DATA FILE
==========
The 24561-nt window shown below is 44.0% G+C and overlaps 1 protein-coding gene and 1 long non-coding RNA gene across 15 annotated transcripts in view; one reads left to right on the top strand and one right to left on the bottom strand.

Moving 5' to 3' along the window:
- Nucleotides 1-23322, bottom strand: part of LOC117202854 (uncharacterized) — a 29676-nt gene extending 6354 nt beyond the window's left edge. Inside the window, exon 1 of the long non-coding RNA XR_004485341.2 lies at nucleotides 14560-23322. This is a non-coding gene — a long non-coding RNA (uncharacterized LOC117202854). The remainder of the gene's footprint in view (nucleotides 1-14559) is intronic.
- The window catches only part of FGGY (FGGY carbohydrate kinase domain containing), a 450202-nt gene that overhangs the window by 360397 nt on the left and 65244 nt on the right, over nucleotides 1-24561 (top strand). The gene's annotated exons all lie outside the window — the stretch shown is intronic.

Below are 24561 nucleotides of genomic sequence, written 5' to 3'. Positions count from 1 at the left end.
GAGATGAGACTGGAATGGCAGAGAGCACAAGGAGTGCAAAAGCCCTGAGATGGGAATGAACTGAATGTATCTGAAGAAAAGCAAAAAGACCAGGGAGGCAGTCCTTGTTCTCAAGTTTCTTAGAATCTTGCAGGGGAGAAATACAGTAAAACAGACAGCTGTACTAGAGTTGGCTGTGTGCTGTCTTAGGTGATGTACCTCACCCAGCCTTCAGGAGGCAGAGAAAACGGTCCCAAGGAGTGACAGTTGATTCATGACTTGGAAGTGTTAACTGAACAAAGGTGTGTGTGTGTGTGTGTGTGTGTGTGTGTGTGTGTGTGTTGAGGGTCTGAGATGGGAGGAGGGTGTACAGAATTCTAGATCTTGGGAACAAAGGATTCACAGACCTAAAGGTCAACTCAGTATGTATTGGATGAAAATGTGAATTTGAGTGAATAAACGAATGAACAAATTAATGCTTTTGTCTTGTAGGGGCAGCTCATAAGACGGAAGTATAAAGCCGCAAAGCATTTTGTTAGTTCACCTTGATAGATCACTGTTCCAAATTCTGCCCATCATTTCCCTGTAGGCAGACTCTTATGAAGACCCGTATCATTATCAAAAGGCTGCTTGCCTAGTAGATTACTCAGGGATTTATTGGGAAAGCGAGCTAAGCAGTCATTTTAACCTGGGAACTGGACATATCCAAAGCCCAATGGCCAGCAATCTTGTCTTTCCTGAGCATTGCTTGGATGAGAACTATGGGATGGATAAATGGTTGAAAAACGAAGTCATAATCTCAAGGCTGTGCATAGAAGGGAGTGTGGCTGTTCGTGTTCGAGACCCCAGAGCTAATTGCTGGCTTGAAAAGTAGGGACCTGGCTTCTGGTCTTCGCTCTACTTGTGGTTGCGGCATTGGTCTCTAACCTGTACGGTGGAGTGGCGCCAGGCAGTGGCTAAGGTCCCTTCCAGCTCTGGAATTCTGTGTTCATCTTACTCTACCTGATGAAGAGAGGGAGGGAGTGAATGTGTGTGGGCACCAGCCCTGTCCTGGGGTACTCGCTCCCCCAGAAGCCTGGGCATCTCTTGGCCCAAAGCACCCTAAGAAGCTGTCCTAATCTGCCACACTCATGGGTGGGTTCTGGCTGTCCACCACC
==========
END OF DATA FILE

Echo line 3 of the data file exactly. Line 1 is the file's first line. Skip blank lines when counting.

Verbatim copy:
- Nucleotides 1-23322, bottom strand: part of LOC117202854 (uncharacterized) — a 29676-nt gene extending 6354 nt beyond the window's left edge. Inside the window, exon 1 of the long non-coding RNA XR_004485341.2 lies at nucleotides 14560-23322. This is a non-coding gene — a long non-coding RNA (uncharacterized LOC117202854). The remainder of the gene's footprint in view (nucleotides 1-14559) is intronic.